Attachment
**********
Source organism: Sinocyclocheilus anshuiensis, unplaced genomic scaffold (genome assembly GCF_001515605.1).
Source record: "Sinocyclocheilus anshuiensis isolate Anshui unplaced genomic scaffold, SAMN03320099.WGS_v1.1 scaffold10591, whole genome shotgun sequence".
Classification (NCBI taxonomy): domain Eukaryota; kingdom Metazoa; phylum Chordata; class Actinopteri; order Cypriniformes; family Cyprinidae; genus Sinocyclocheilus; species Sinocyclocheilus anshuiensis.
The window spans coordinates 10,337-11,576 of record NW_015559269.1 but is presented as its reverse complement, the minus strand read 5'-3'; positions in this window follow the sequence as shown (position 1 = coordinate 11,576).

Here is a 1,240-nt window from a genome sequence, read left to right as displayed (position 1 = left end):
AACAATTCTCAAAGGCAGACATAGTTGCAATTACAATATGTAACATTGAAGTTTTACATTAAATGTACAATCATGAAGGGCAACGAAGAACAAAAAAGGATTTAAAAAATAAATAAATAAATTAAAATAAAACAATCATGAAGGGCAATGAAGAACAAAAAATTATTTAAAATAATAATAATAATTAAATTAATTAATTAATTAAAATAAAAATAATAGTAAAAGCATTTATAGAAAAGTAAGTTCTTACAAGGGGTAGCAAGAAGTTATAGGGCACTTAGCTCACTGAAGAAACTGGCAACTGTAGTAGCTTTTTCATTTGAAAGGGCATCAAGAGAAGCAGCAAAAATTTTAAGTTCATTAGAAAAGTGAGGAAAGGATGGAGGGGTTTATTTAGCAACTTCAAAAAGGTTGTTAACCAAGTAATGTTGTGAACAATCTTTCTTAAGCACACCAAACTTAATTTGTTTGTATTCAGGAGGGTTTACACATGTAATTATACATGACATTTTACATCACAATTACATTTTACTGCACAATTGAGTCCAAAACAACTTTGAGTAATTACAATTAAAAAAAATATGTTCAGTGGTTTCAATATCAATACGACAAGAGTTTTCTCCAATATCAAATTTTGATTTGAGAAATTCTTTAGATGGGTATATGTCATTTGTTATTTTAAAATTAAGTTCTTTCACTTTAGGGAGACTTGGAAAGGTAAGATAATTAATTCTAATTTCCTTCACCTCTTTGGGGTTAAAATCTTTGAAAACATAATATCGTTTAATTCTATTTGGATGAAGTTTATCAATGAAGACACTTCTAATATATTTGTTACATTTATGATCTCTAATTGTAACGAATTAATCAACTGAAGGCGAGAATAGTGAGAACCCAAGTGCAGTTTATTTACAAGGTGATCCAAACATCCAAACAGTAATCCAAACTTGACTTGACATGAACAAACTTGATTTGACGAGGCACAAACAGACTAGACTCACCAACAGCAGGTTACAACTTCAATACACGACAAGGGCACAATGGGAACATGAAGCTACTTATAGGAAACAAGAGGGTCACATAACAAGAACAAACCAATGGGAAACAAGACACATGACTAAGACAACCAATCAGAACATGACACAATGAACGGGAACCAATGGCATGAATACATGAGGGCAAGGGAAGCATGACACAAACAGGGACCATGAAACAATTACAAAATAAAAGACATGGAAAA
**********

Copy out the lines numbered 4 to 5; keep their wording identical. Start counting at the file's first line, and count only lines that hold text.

The window spans coordinates 10,337-11,576 of record NW_015559269.1 but is presented as its reverse complement, the minus strand read 5'-3'; positions in this window follow the sequence as shown (position 1 = coordinate 11,576).

Here is a 1,240-nt window from a genome sequence, read left to right as displayed (position 1 = left end):